Beware of biased benchmarking: 3 ways to grade a transportation index

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Benchmarking different aspects of operations is a well established practice across most businesses. Understanding how your company compares to similar organizations in terms of efficiency, delivered level of service, cost or other dimensions allows you to identify trouble spots and focus your managerial attention.  

Benchmarks and indices are related in that a benchmark is simply a comparison to a commonly accepted standard. Benchmarks and indices, especially for costs of production, exist in many different markets, including pulp and paper, rubber and plastic, and most other commodities. Transportation is no different. The Department of Energy’s Diesel Fuel index is published each week and is the basis of most firms’ fuel surcharge programs. Having an established, recognized and trustworthy index makes sharing fuel costs between shipper and carrier easier to manage.

Get the clearest view of the freight markets with benchmarks and analytics from the Freight Market Intelligence Consortium.


The usefulness of a benchmark, or an index, is strongly correlated to the quality and source of the data used to generate it. If the data is skewed or biased, then the index will not be helpful to the user; in fact it could lead to bad decision-making. This is especially true for benchmarking truckload transportation rates and level of service since it is such a large market (~$300B) with essentially an unlimited number of unique point to point moves that each could be priced differently. Whenever considering the use of a benchmark or an index, ask these three questions:

  • How are they calculating the benchmarks?
  • Where is their data coming from?
  • What are their goals and objectives?  

Having a valid transportation benchmark allows a shipper to understand how they compare to the general market, determine where they might be overpaying or being underserved, and help establish a transportation budget going forward.  

All transportation benchmarks are not the same, however. To illustrate this, take the FMIC as a benchmark. It is very transparent in its benchmarking method, data and goals. 


The methodology used to develop the FMIC benchmarks were developed in 2004 and have been run continuously since. The truckload benchmarks are determined by breaking down truckload rates into the key cost drivers (distance, origin, destination, mode type and other service factors) and using regression to estimate a market rate for every possible point to point lane.  This methodology allows for not only benchmarking low volume lanes, but also estimate the impact of different policies and practices on rates.


Currently, the data used to develop the FMIC benchmarks come from over 30 million actual shipment transactions. This represents an annual spend in excess of 28 billion dollars from more than 130 shippers representing a wide range of sizes and industries. It is a truly representative sample of the North American truckload trucking market.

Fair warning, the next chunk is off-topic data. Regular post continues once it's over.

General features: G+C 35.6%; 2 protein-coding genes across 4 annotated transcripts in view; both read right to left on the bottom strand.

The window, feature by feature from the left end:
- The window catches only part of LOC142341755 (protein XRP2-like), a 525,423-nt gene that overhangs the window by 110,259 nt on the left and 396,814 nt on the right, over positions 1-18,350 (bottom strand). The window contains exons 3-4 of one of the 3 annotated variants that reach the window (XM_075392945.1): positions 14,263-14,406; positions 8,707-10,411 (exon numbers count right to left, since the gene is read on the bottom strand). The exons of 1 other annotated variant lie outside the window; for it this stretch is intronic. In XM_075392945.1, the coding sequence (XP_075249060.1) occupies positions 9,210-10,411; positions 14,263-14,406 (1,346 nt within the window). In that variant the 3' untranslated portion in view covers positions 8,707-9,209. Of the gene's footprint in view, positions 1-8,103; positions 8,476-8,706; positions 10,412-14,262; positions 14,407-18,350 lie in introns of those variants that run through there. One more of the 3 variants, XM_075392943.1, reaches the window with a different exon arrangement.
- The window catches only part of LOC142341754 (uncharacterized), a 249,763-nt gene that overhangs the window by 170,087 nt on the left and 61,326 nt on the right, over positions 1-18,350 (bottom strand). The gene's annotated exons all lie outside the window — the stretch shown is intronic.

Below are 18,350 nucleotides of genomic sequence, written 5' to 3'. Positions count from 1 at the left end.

FMIC and DAT exist to create greater clarity and visibility in the transportation market as a neutral provider of data and insight. DAT and FMIC do not broker loads or sell transportation management or consulting services. Our goal is to be an independent benchmarking authority — a reliable source of truth for all market participants.  

How benchmarks can fail

Benchmarks that are weak or inconsistent in any one of these three dimensions (method, data, goals) lead to a bias that can inadvertently misdirect decision making. If a benchmark relies heavily on a single segment of the $300 billion market, it could lead to incorrect signals. For example, if a benchmark had relied only on data from the industrial sector over the last six months, it would have indicated a precipitous drop in shipment volumes and prices. Conversely, concentrating on the retail and CPG sector would lead to the conclusion that the market is over surging. Only by including a wide range of shipper sizes, industries and commodities can a true picture of the entire market emerge.  

Having mixed goals can also bias a benchmark. For example, if a firm provides procurement and management services to the same companies that it is using to calculate a benchmark, then it is biased. In other words, if you are measuring your service provider on how well they are managing your overall transportation cost but that same service provider is giving you the benchmarks to measure their own performance, there is going to be bias. These internally facing benchmarks do not capture the diversity of the true market and reinforce that company’s own buying habits and patterns. Beware of software providers who throw in ‘benchmarking’ for free as part of their service.

To avoid bias, the company providing the benchmark has to able to list the three questions listed above: How is the benchmark calculated, where does the data come from, and what are the company goals?

If they cannot answer these questions to your satisfaction, then perhaps you should look for a different benchmarking partner.  

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